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[whitespace] Good neighbor helps to head off ugly Monte Sereno battle

Monte Sereno--Trouble was brewing in the neighborhood where Ken Peak's golden Guernsey cows once grazed, but efforts by a neighbor to bring warring factions to a peaceful agreement appear to been successful.

The dispute came to the attention of the Monte Sereno City Council when Tom Conom of Danielle Place sent a letter to the city alleging that his neighbor Alan Aerts was violating numerous city ordinances and acting "in a threatening manner."

Aerts built his home on two acres purchased from Ken Peake, the longtime dairy farmer who died earlier this year. Aerts roused considerable attention at the time from Monte Sereno residents with his large home and its five auxiliary structures.

The City Council, in fact, responded to concerns about the number of structures on the property by limiting large lots in the future to two structures--without a public hearing for a use permit. The city also decided to exempt basements from limits on maximum square footage, as Aerts had complained that the auxiliary structures were necessary because he had not been permitted to build a basement.

Conom alleged in his letter that the Aertses were parking and using a work van on city streets, using overly bright lighting on their property, repairing cars in the street, and failing to provide adequate coverage of the building with landscaping.

City Manager Brian Loventhal, who also acts as the city's planner, was to examine the accusations and report back to the council on Oct. 26.

Meanwhile, good neighbor Le Nguyen stepped in and mediated a settlement of the ongoing dispute between the two neighbors. According to Conom and Aerts, Nguyen worked with the two families during a 3 1/2 hour meeting on Oct. 12. "It took some time to clear up all the misunderstandings," Nguyen said about the session, "but we reached an agreement."

Conom said Aerts agreed to meet all codes, and Aerts said he would be dropping all litigation against the Conoms.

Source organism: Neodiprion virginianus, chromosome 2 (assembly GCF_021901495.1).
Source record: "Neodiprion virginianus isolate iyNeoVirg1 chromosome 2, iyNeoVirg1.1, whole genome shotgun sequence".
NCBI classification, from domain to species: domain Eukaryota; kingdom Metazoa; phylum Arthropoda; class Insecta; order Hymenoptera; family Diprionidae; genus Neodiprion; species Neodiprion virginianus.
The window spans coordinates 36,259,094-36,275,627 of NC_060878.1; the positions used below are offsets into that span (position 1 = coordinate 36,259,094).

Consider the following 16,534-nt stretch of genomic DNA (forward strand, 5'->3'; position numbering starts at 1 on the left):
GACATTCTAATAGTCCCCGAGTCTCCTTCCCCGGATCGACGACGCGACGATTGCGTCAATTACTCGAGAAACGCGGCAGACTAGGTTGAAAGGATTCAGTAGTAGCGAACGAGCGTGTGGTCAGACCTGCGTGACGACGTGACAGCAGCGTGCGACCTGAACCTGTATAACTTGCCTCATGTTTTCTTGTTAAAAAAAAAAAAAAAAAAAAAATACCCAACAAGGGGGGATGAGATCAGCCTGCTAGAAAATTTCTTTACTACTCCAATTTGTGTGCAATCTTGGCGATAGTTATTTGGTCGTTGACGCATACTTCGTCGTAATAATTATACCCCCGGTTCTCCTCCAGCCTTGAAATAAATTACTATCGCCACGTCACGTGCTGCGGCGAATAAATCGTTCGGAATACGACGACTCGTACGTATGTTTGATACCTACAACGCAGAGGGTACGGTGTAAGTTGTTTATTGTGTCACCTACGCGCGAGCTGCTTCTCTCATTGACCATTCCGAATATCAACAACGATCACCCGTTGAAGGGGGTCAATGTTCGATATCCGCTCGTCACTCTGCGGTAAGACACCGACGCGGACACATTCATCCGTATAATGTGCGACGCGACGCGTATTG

Conom also said that he would agree to the city's evaluation of whether the Aerts residence blends in properly with surrounding homes. Aerts agreed to correct any violation the city finds, and will voluntarily lower the wattage of his porch lights.

The letter to the council was just the latest development in a longstanding feud between the Aertses and the Conoms, who live directly across the street from each other. The feud has involved alleged threats, a toilet-papered house, threats written in chocolate syrup--even a restraining order.

Aertes also said Nguyen agreed to mediate an earlier dispute, and had succeeded in doing so. Aerts said the restraining order had been dropped but that the letter to the council was a breach of the agreement brokered by the mutual neighbor.

Conom, however, said no such agreement was ever made, and that Nguyen only met the Aertses the day the letter was circulated. "I'm not familiar with anything about a mediator," Conom said, prior to the most recent agreement.

Nguyen said a tentative agreement had been reached previously.

Aerts credits Nguyen for being "a very, very good neighbor" who saved both parties time and money. He suggested that the Conoms and Aertses donate the money which would have gone into litigation to an orphanage group that Nyueng's church raises funds for.

Nguyen, who is employed in the electronics industry, says he stepped into the fray for the most basic of reasons. "I think a peaceful and familial approach is the best way to solve conflict," he said. "I've always valued neighborhood friendship."
Nathan R. Huff

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Web extra to the October 21-27, 1999 issue of Metro.

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